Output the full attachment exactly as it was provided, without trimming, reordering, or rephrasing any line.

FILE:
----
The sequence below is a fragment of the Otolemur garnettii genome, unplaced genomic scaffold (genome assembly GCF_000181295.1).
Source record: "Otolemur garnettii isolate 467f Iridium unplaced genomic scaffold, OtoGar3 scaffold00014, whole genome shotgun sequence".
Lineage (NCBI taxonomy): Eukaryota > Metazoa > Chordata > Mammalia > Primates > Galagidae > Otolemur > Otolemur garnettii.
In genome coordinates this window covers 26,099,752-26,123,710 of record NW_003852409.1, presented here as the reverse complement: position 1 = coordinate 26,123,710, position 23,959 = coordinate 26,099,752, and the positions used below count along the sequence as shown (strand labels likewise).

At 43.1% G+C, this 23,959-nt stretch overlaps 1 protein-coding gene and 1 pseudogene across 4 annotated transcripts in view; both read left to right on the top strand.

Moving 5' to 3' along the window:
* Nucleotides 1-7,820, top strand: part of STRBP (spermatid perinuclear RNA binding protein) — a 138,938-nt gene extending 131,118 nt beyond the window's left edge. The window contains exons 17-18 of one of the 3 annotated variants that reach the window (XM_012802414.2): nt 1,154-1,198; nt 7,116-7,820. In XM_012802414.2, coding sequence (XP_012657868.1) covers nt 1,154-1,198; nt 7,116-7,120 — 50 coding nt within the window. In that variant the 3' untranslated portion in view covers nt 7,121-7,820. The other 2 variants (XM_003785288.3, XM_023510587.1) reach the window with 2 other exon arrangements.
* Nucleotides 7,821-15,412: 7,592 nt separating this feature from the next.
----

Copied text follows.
The sequence below is a fragment of the Otolemur garnettii genome, unplaced genomic scaffold (genome assembly GCF_000181295.1).
Source record: "Otolemur garnettii isolate 467f Iridium unplaced genomic scaffold, OtoGar3 scaffold00014, whole genome shotgun sequence".
Lineage (NCBI taxonomy): Eukaryota > Metazoa > Chordata > Mammalia > Primates > Galagidae > Otolemur > Otolemur garnettii.
In genome coordinates this window covers 26,099,752-26,123,710 of record NW_003852409.1, presented here as the reverse complement: position 1 = coordinate 26,123,710, position 23,959 = coordinate 26,099,752, and the positions used below count along the sequence as shown (strand labels likewise).

At 43.1% G+C, this 23,959-nt stretch overlaps 1 protein-coding gene and 1 pseudogene across 4 annotated transcripts in view; both read left to right on the top strand.

Moving 5' to 3' along the window:
* Nucleotides 1-7,820, top strand: part of STRBP (spermatid perinuclear RNA binding protein) — a 138,938-nt gene extending 131,118 nt beyond the window's left edge. The window contains exons 17-18 of one of the 3 annotated variants that reach the window (XM_012802414.2): nt 1,154-1,198; nt 7,116-7,820. In XM_012802414.2, coding sequence (XP_012657868.1) covers nt 1,154-1,198; nt 7,116-7,120 — 50 coding nt within the window. In that variant the 3' untranslated portion in view covers nt 7,121-7,820. The other 2 variants (XM_003785288.3, XM_023510587.1) reach the window with 2 other exon arrangements.
* Nucleotides 7,821-15,412: 7,592 nt separating this feature from the next.